audio recording

Are Audio Recordings Admissible Evidence in a Criminal Trial?

Washington State’s privacy laws generally require the consent of both parties to record a conversation, but there are exceptions to this rule. If an alleged victim records a crime in progress or if the alleged perpetrator accidentally records the event, the audio recording could get used in court. Also, there are additional exceptions for the media, emergencies, threats, and harassment.

A Washington criminal defense attorney can protect your rights if you get accused of or charged with a violation of the law and provide you with guidance on the issue of whether audio recordings are admissible evidence in a criminal trial. 

What Is Two-Party Consent?

Washington is a two-party consent state, which means that both parties to a conversation must consent to the event getting recorded. Consent after the fact is not sufficient. The consent must be granted before the recording takes place.

RCW 9.73.030 makes it illegal for any person, business entity, or state or local government to private communications or conversations between two or more individuals without getting prior consent of all the parties to the communication or conversation. The ban on recording or intercepting private communications applies to communications transmitted by telephone, radio, telegraph, or any other device. 

Exceptions to the Two-Party Consent Rule

As expected, there are several exceptions to the general rule that requires the prior consent of all parties to the conversation or communication. These exceptions include:

  • Conversations or communications reporting an emergency, like a disaster, fire, disaster, or medical crisis
  • Communications or conversations that include unlawful requests or demands, such as threats of bodily harm, extortion, or blackmail
  • Anonymous or highly inconvenient harassing conversations or communications, or
  • Communications by a barricaded person or who is holding someone hostage.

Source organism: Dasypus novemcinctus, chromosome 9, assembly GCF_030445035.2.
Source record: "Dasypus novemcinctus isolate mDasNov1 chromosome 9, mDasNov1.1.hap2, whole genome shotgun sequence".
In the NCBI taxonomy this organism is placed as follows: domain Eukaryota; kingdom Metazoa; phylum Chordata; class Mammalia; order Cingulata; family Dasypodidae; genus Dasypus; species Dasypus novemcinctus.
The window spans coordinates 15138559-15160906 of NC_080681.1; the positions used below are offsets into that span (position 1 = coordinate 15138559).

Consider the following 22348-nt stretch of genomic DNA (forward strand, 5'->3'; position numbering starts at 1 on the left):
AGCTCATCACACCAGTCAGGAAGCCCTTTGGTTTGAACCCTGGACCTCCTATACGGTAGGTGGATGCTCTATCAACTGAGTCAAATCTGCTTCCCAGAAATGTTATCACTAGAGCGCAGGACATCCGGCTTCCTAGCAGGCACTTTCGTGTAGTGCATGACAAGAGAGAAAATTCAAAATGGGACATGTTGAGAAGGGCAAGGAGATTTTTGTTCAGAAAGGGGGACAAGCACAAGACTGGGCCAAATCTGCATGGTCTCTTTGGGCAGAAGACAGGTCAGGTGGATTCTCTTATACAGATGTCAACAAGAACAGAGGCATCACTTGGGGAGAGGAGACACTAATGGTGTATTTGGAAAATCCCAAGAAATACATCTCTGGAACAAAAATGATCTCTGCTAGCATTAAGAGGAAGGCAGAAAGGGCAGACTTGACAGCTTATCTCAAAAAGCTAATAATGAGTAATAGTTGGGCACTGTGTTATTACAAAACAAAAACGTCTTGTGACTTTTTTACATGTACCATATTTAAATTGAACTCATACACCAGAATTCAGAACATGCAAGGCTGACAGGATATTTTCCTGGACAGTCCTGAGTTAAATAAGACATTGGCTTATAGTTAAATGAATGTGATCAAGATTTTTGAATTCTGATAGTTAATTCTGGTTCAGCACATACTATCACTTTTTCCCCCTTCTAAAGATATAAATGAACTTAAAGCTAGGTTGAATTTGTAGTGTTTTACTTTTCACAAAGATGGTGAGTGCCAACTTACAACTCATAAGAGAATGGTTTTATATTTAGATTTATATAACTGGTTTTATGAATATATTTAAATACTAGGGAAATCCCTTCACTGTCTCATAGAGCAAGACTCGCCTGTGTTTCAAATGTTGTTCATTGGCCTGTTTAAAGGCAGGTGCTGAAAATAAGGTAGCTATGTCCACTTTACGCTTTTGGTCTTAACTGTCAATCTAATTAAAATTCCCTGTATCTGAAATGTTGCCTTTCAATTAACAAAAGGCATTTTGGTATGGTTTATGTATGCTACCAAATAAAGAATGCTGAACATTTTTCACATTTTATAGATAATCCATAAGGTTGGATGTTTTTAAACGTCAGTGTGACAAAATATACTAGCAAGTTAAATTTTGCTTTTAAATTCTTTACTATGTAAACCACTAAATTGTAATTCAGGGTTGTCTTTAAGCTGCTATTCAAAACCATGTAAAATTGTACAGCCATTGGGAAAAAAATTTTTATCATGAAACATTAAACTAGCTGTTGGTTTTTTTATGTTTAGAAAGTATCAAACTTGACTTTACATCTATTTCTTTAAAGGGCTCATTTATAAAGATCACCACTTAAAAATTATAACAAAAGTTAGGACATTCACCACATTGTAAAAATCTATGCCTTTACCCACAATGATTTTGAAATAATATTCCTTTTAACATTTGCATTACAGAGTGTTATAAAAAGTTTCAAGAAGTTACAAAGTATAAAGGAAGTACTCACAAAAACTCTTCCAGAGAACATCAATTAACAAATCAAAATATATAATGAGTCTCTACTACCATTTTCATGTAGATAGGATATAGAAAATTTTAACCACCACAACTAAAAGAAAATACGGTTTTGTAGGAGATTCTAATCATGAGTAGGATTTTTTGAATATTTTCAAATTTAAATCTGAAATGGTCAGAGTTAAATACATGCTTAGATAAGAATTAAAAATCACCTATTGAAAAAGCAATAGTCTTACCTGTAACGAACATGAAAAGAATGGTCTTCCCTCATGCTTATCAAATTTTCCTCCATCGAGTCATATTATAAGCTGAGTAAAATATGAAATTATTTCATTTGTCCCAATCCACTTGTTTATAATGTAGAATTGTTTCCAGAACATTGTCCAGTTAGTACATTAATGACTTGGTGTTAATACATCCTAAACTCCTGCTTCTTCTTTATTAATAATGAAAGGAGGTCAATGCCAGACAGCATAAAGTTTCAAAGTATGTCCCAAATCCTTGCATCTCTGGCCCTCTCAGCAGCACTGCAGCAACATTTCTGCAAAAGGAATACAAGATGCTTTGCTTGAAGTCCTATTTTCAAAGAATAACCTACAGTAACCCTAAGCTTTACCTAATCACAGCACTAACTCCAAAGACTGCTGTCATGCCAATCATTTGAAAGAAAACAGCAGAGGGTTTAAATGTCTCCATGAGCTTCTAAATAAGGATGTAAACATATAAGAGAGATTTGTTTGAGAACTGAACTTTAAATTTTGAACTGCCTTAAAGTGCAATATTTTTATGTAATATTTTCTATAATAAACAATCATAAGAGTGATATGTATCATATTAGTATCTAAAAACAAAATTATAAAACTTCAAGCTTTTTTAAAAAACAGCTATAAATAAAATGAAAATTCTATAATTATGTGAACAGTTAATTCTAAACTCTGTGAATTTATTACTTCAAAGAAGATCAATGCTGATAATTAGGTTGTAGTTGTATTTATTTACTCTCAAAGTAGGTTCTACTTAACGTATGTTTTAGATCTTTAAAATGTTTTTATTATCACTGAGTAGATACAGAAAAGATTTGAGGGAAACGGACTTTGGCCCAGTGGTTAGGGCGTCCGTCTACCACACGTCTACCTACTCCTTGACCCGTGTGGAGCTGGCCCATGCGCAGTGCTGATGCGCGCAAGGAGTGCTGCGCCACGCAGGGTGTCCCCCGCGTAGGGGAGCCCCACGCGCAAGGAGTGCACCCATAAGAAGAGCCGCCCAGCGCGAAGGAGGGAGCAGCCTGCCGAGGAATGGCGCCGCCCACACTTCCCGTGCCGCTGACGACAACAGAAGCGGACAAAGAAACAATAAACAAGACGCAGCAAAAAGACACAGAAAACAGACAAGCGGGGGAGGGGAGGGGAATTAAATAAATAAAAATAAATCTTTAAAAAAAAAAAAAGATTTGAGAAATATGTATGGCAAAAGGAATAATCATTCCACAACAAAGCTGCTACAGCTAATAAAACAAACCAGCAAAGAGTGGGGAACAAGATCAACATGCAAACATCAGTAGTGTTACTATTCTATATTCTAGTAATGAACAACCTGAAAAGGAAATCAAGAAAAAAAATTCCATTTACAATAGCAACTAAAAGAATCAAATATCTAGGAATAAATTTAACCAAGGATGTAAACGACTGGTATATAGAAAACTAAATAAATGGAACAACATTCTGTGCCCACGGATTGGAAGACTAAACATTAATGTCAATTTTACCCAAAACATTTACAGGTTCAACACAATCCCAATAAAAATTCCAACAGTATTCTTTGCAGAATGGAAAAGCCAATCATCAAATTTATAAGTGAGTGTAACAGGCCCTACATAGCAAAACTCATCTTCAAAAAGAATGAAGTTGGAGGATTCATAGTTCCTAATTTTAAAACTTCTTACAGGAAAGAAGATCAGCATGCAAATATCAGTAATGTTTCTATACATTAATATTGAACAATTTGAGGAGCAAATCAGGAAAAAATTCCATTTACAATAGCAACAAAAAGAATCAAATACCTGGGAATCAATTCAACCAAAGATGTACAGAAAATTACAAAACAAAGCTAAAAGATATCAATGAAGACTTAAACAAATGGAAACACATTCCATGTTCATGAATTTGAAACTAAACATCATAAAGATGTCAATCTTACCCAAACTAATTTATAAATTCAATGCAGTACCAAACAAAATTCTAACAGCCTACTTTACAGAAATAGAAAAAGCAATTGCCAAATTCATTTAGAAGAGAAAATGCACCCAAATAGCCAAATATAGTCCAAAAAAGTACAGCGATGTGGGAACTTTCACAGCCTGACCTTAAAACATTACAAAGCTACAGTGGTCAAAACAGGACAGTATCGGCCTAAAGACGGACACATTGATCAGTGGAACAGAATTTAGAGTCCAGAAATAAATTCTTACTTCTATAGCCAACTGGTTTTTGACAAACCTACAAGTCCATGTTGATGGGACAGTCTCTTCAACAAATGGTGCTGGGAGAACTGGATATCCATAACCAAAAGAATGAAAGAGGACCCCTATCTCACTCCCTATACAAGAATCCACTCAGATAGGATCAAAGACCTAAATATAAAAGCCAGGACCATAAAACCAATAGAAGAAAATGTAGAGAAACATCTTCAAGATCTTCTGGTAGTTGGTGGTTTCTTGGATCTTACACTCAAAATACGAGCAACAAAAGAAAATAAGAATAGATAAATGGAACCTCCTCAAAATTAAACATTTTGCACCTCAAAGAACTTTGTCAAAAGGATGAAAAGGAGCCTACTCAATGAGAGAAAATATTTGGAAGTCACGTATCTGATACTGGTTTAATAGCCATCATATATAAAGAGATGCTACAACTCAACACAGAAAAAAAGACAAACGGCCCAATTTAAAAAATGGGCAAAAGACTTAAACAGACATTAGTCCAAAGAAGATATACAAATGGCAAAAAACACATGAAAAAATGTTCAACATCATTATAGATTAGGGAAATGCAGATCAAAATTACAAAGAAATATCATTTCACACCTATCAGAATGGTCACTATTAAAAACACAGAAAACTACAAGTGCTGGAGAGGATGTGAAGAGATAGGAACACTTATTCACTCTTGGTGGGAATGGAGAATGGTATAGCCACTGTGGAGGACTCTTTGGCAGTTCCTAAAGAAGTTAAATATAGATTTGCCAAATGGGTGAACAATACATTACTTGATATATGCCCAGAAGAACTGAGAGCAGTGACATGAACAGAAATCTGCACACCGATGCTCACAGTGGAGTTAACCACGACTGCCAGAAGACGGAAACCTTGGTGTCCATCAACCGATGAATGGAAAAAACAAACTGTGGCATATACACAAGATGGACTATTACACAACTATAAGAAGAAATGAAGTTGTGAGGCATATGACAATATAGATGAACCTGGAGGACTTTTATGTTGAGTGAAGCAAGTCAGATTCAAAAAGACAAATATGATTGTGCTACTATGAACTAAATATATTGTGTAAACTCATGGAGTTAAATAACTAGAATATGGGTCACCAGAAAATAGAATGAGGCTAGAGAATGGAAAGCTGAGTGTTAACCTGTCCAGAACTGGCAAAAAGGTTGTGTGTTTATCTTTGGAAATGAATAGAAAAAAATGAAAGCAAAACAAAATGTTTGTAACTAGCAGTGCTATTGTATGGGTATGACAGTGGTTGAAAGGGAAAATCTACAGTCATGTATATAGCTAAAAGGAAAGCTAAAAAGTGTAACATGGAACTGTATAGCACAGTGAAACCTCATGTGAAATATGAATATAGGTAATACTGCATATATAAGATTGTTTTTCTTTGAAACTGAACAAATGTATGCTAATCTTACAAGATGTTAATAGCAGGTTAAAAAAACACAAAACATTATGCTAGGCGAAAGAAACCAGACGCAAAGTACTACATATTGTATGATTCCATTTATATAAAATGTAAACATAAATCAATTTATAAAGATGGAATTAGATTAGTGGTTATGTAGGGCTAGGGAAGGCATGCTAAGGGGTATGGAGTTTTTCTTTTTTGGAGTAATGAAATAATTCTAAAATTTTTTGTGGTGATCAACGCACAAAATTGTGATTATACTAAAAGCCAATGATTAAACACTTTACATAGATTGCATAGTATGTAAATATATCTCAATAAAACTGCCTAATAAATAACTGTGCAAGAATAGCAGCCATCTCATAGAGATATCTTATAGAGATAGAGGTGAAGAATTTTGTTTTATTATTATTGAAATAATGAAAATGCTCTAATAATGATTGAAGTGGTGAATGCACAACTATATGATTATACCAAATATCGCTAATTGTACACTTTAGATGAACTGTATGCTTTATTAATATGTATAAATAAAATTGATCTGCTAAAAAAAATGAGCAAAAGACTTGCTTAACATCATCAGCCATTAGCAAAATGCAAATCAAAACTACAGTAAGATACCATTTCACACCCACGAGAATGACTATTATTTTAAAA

Also, different rules apply to the media and to people who have announced to all the participants in the conversation or communication that the event will be recorded.

How Washington State’s Two-Party Consent Privacy Law Works in Criminal Cases

The Washington State Supreme Court ruled that a victim can record evidence of a crime in progress without violating the two-party consent law. That audio recording, often captured on a cell phone, can get used against the accused at trial.

In the case in question, a husband got convicted of attempted second-degree murder and second-degree assault with domestic violence allegations for beating and threatening to kill his wife. The judge in the bench trial sentenced the defendant to 144 months of imprisonment. The evidence at trial included an audio recording the husband inadvertently made of the assault on his cell phone, including his statement to his wife, “I will kill you,” her response, “I know,” and her screams.

The defendant overturned the conviction on appeal because the recording violated his right to privacy. The state Supreme Court reversed the appellate court, saying that the recording was of a crime in progress and not a “conversation” and intended in the state privacy law. Also, the situation fits into the exceptions for emergencies and threats of bodily harm.

If your case involves the recording of private conversations or communications, you will want to talk with a Washington criminal defense attorney who can answer your questions about how our state’s privacy laws apply to audio recordings in criminal trials.  Contact Jennifer today to schedule a consultation.

DISCLAIMER: This post is intended to share my perspective, insights and some general information on various aspects of criminal cases. It is not legal advice and is not intended to substitute for legal advice. You should consult an attorney to obtain legal advice for your individual situation and case.